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44,1 or 48 khz?
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Alexi
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#1
11th May 2006
Old 11th May 2006
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44,1 or 48 khz?

hi guys,

short question over here.i usually record in "96khz mode" but have to use a laptop for some recent recordings which won't record 8 tracks at the same time in 96khz.....
48 work fine...........

Is it better to start the whole project in 48khz or should i start 44,1 right away.......



cheers
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11th May 2006
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I personally do everything on 44.1kHz, works fine for me and I have no need to convert afterwards down to 44.1 for burning CDs...

Greetz,

Mike
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11th May 2006
Old 11th May 2006
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Yes, 24bit/44,1...
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11th May 2006
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well I have a different opinion, you can here the difference between 44 and 48 , but only under critical conditions.

I would record in 48, since you normally do 96 I assume you have no problem with converting smaple rates for cd use.

although it really wouldn't make much difference wither way this would be my slight preference

narco
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11th May 2006
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In my expirience, if project is targeted for CD release, resampling from 48kHz to 44.1 does more harm than (small) benefit of recording at 48kHz over 44.1kHz sample rate.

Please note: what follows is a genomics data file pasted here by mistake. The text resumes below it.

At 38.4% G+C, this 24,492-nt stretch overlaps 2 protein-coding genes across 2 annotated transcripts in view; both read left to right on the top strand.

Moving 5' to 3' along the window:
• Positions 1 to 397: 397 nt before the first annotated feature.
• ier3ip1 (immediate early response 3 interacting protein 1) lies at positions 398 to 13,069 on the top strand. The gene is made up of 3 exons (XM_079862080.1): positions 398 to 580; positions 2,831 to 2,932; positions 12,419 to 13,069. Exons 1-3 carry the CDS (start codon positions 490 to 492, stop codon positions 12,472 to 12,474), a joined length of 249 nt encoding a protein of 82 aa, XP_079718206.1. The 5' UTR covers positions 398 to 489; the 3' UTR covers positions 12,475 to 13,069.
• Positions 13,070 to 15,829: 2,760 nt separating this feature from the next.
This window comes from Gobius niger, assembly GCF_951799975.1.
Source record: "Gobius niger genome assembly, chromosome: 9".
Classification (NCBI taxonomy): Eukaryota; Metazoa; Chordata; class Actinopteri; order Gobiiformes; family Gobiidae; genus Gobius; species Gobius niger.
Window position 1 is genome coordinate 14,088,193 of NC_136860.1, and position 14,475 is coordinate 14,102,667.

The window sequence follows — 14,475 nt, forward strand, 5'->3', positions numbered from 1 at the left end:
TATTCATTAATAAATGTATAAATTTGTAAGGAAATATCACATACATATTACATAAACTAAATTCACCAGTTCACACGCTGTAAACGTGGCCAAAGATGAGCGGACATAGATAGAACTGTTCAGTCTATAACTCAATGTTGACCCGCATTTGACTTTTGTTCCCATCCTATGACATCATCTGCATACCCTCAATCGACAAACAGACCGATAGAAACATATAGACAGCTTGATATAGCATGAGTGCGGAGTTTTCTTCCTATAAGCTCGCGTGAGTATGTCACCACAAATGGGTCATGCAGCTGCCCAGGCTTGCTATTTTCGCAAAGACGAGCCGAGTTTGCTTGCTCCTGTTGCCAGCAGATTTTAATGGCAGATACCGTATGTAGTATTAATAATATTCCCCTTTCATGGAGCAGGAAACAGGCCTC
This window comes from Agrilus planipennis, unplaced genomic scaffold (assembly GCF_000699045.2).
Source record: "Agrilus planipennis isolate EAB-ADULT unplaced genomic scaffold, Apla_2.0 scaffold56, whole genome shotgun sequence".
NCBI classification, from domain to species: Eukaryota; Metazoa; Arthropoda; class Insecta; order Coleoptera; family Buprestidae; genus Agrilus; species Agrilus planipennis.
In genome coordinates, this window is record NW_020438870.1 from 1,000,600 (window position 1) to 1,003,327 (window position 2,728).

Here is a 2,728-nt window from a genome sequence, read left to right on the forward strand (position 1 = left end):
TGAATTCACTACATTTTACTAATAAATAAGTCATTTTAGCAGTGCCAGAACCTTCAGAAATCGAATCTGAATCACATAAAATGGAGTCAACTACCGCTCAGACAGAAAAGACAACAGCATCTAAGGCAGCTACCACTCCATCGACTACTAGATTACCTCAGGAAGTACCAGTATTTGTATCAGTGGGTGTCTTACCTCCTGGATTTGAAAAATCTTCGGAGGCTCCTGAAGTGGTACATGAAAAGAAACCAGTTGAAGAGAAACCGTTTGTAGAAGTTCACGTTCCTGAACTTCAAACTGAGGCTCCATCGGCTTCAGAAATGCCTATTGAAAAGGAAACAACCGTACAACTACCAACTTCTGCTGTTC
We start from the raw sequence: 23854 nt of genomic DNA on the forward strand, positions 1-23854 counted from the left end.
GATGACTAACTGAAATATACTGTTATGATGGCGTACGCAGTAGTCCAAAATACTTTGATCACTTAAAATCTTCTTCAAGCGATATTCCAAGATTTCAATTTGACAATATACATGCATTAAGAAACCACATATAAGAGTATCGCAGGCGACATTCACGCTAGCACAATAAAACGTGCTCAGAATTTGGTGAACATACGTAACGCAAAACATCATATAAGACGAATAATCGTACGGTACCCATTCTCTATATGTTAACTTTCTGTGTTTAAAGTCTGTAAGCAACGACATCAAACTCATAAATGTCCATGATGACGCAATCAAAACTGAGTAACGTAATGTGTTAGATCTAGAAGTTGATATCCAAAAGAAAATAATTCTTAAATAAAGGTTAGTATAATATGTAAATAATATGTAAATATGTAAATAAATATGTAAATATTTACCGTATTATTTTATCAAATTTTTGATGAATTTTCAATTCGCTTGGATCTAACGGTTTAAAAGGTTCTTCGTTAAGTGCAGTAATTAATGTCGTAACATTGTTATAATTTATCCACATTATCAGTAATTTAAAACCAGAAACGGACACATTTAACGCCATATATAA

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11th May 2006
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Quote:
Originally Posted by weedmaker
In my expirience, if project is targeted for CD release, resampling from 48kHz to 44.1 does more harm than (small) benefit of recording at 48kHz over 44.1kHz sample rate.
not when mixing or mastering via analog, and arguably not when using a high end conversion.

narco
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11th May 2006
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or could you just get a faster drive for your laptop? (asumming it is the drive that is stopping you recording your 8 tracks)

narco
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Another vote for 24/44.1
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11th May 2006
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My opinion would be to choose the sample rate based on the delivery format. 44.1 if the tracks are intended for CD, and 48k if they are video post production. If youa re mixing analog then you could choose 48k as well.
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11th May 2006
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I would not see any benefit of 48 over 44 for CD use.
I certainly could see the benefit of 88 for CD use, although for ease of use, I keep going back to 44 because I don't hear a significant difference on my Apogee converters and Event ASP8 monitors.
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11th May 2006
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I think it's a big mistake to make assumptions about sample rate frequencies. Some converters sound worse at 44.1 and some of the very best don't. The same is true of dsp software.

This is yet another area where you need to judge with your ears and not your eyes to determine how to get the best results from the particular gear you're working with.
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12th May 2006
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Quote:
Originally Posted by Albert
My opinion would be to choose the sample rate based on the delivery format. 44.1 if the tracks are intended for CD, and 48k if they are video post production. If youa re mixing analog then you could choose 48k as well.
wouldnt that imply that u should do a new recording for every release be it video or cd id just record it as high as possible then bounce to cd quality
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12th May 2006
Old 12th May 2006
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I feel dumb for doing my last 50 projects @ 48khz...should have stuck with 44.1 it seems...